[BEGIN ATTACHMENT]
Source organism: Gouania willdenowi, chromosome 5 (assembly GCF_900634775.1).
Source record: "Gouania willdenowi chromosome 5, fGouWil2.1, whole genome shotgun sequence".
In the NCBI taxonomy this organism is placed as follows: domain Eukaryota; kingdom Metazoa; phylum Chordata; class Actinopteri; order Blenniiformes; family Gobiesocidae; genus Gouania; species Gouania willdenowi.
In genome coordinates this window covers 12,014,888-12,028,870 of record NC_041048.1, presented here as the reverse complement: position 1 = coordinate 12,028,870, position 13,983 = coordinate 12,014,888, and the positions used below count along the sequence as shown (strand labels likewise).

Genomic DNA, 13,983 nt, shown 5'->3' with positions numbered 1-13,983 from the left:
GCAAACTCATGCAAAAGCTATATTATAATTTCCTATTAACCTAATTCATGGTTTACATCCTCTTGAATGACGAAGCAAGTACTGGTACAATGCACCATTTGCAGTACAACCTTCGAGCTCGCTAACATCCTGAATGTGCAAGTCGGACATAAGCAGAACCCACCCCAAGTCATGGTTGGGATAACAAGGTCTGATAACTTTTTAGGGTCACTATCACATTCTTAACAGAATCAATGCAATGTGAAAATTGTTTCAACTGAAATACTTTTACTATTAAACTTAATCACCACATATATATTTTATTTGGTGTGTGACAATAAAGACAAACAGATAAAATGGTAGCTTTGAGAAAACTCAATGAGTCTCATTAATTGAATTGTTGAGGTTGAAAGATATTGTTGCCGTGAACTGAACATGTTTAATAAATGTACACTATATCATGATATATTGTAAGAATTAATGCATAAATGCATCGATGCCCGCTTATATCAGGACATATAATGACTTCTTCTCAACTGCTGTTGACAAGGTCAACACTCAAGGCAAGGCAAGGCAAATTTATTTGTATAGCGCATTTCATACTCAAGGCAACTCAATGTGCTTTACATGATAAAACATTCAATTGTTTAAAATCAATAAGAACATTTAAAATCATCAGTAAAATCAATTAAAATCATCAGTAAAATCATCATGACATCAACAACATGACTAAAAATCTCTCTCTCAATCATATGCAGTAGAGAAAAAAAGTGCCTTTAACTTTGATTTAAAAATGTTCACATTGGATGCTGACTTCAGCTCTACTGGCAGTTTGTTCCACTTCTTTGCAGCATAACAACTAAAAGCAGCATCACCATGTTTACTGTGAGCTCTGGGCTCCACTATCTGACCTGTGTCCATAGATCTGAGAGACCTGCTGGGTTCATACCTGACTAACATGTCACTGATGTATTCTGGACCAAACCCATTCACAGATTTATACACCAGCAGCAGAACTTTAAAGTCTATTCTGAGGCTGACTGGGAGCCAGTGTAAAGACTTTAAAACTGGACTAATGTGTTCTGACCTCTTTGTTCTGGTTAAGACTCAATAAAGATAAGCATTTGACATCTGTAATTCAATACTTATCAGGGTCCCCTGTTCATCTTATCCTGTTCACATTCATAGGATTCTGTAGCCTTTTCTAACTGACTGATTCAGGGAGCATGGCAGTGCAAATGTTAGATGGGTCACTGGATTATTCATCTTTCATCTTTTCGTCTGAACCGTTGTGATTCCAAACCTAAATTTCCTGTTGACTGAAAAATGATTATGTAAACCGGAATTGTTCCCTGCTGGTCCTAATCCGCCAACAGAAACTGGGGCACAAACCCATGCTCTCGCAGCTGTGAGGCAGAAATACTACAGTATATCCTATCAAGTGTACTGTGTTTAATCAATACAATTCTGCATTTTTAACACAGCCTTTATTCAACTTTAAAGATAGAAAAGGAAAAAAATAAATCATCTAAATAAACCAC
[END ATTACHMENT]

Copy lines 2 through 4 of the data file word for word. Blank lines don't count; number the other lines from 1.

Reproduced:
Source record: "Gouania willdenowi chromosome 5, fGouWil2.1, whole genome shotgun sequence".
In the NCBI taxonomy this organism is placed as follows: domain Eukaryota; kingdom Metazoa; phylum Chordata; class Actinopteri; order Blenniiformes; family Gobiesocidae; genus Gouania; species Gouania willdenowi.
In genome coordinates this window covers 12,014,888-12,028,870 of record NC_041048.1, presented here as the reverse complement: position 1 = coordinate 12,028,870, position 13,983 = coordinate 12,014,888, and the positions used below count along the sequence as shown (strand labels likewise).